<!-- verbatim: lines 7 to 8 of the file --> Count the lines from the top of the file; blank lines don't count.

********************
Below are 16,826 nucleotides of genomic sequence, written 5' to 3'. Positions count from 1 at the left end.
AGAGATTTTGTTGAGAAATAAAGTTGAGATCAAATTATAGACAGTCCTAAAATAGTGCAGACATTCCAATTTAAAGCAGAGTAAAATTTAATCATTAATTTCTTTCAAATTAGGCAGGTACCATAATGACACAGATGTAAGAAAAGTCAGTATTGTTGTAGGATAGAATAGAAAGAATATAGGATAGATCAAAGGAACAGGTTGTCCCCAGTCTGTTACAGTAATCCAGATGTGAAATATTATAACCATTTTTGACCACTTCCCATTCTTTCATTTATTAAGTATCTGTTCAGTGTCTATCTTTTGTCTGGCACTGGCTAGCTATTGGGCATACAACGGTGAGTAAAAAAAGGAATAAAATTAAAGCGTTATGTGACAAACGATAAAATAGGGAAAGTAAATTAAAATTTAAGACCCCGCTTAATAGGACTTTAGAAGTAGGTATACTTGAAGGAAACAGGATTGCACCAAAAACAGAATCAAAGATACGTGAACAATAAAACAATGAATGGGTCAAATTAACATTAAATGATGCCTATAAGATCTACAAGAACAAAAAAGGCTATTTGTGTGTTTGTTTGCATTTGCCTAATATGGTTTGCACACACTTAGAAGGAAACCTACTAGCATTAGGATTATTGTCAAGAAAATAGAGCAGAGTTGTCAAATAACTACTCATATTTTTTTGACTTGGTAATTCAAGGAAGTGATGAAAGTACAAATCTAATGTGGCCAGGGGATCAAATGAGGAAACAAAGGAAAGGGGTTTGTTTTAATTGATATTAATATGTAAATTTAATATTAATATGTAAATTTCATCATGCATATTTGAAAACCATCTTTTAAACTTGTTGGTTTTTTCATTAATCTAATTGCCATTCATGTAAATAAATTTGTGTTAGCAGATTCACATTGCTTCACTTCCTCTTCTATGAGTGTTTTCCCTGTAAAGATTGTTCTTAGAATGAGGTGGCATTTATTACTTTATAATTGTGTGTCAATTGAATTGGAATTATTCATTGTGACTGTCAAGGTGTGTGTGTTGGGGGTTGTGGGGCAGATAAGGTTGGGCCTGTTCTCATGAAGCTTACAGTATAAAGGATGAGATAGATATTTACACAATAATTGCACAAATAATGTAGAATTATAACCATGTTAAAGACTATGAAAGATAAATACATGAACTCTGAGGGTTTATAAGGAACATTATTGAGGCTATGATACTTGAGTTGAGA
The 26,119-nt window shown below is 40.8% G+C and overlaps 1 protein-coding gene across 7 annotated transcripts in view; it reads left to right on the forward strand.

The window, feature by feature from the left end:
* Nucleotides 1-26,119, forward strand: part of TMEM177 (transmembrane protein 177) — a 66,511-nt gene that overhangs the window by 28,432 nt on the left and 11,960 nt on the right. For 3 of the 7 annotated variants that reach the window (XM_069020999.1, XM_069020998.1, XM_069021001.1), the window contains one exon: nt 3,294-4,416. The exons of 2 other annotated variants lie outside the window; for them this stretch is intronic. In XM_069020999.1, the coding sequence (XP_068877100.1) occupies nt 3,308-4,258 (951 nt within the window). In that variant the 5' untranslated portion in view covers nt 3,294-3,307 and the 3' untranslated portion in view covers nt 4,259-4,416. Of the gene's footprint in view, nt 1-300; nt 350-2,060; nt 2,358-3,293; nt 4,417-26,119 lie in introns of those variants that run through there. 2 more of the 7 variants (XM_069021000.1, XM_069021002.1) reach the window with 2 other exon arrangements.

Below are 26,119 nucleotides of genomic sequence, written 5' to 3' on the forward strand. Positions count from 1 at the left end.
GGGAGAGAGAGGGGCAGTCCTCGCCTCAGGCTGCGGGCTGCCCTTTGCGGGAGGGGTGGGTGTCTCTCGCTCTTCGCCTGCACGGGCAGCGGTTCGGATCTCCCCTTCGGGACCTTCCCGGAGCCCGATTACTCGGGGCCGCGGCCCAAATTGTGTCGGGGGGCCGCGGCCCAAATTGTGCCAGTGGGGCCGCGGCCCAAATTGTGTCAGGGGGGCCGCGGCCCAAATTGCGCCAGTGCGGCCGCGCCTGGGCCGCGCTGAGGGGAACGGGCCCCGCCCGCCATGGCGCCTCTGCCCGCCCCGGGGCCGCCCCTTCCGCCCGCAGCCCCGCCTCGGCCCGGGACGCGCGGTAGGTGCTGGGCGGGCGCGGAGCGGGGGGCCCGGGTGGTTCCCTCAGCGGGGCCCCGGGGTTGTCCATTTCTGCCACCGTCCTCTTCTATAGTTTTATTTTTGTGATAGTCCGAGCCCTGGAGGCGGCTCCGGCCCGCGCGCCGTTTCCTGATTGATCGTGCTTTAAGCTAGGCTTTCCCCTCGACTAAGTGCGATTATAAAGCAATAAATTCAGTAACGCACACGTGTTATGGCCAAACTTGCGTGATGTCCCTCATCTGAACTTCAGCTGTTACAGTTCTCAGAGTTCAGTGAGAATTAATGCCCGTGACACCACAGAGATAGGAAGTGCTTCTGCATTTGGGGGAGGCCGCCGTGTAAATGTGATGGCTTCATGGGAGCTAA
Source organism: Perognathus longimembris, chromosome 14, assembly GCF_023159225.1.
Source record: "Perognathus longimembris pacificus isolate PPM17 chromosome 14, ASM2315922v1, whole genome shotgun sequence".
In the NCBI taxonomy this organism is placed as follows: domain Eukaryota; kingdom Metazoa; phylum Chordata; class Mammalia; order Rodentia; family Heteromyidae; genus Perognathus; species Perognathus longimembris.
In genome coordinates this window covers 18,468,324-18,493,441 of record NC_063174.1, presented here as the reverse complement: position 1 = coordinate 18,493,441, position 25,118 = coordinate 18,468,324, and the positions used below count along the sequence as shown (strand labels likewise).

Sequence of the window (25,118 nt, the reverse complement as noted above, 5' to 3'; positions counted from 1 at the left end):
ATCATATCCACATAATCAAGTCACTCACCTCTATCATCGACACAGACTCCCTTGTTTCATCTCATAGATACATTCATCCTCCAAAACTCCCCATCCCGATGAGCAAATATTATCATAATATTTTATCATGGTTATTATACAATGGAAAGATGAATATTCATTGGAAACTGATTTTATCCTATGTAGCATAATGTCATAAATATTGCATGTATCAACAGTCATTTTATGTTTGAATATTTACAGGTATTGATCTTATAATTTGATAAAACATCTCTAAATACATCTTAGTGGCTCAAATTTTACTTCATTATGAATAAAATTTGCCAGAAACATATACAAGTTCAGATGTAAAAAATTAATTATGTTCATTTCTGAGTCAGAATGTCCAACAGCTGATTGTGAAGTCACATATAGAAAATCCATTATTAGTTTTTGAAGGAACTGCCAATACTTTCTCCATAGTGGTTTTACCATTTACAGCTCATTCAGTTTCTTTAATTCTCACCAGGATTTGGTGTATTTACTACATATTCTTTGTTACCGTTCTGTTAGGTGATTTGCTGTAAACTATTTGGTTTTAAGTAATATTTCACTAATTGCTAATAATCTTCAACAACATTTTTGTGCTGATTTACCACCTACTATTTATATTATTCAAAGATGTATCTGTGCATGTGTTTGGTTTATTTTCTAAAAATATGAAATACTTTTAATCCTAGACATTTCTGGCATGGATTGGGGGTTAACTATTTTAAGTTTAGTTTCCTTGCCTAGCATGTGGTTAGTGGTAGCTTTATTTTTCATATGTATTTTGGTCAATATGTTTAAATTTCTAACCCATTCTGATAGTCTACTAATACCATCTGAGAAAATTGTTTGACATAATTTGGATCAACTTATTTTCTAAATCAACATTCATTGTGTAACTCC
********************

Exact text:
GGGAGAGAGAGGGGCAGTCCTCGCCTCAGGCTGCGGGCTGCCCTTTGCGGGAGGGGTGGGTGTCTCTCGCTCTTCGCCTGCACGGGCAGCGGTTCGGATCTCCCCTTCGGGACCTTCCCGGAGCCCGATTACTCGGGGCCGCGGCCCAAATTGTGTCGGGGGGCCGCGGCCCAAATTGTGCCAGTGGGGCCGCGGCCCAAATTGTGTCAGGGGGGCCGCGGCCCAAATTGCGCCAGTGCGGCCGCGCCTGGGCCGCGCTGAGGGGAACGGGCCCCGCCCGCCATGGCGCCTCTGCCCGCCCCGGGGCCGCCCCTTCCGCCCGCAGCCCCGCCTCGGCCCGGGACGCGCGGTAGGTGCTGGGCGGGCGCGGAGCGGGGGGCCCGGGTGGTTCCCTCAGCGGGGCCCCGGGGTTGTCCATTTCTGCCACCGTCCTCTTCTATAGTTTTATTTTTGTGATAGTCCGAGCCCTGGAGGCGGCTCCGGCCCGCGCGCCGTTTCCTGATTGATCGTGCTTTAAGCTAGGCTTTCCCCTCGACTAAGTGCGATTATAAAGCAATAAATTCAGTAACGCACACGTGTTATGGCCAAACTTGCGTGATGTCCCTCATCTGAACTTCAGCTGTTACAGTTCTCAGAGTTCAGTGAGAATTAATGCCCGTGACACCACAGAGATAGGAAGTGCTTCTGCATTTGGGGGAGGCCGCCGTGTAAATGTGATGGCTTCATGGGAGCTAA
Source organism: Perognathus longimembris, chromosome 14, assembly GCF_023159225.1.